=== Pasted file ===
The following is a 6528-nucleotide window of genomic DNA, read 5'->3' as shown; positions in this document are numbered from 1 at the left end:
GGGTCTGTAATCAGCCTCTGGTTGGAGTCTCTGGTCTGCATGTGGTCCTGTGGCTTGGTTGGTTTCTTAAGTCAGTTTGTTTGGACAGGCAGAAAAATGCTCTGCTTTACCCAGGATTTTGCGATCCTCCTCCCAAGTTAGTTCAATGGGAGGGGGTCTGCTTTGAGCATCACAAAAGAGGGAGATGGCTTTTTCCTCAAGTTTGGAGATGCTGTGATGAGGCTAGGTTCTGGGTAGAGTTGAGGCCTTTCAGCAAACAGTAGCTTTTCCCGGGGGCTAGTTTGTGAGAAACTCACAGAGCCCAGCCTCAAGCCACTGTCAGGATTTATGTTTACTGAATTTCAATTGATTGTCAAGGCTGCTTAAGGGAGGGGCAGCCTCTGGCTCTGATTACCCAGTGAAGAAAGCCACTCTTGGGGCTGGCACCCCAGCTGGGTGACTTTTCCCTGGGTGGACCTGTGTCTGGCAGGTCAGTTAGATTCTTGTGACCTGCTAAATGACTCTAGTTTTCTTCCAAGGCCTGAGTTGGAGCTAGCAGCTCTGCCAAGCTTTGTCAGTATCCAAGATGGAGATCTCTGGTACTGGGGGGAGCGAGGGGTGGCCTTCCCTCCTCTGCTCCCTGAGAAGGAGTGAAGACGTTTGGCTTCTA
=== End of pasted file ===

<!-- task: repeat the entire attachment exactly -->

The following is a 6528-nucleotide window of genomic DNA, read 5'->3' as shown; positions in this document are numbered from 1 at the left end:
GGGTCTGTAATCAGCCTCTGGTTGGAGTCTCTGGTCTGCATGTGGTCCTGTGGCTTGGTTGGTTTCTTAAGTCAGTTTGTTTGGACAGGCAGAAAAATGCTCTGCTTTACCCAGGATTTTGCGATCCTCCTCCCAAGTTAGTTCAATGGGAGGGGGTCTGCTTTGAGCATCACAAAAGAGGGAGATGGCTTTTTCCTCAAGTTTGGAGATGCTGTGATGAGGCTAGGTTCTGGGTAGAGTTGAGGCCTTTCAGCAAACAGTAGCTTTTCCCGGGGGCTAGTTTGTGAGAAACTCACAGAGCCCAGCCTCAAGCCACTGTCAGGATTTATGTTTACTGAATTTCAATTGATTGTCAAGGCTGCTTAAGGGAGGGGCAGCCTCTGGCTCTGATTACCCAGTGAAGAAAGCCACTCTTGGGGCTGGCACCCCAGCTGGGTGACTTTTCCCTGGGTGGACCTGTGTCTGGCAGGTCAGTTAGATTCTTGTGACCTGCTAAATGACTCTAGTTTTCTTCCAAGGCCTGAGTTGGAGCTAGCAGCTCTGCCAAGCTTTGTCAGTATCCAAGATGGAGATCTCTGGTACTGGGGGGAGCGAGGGGTGGCCTTCCCTCCTCTGCTCCCTGAGAAGGAGTGAAGACGTTTGGCTTCTA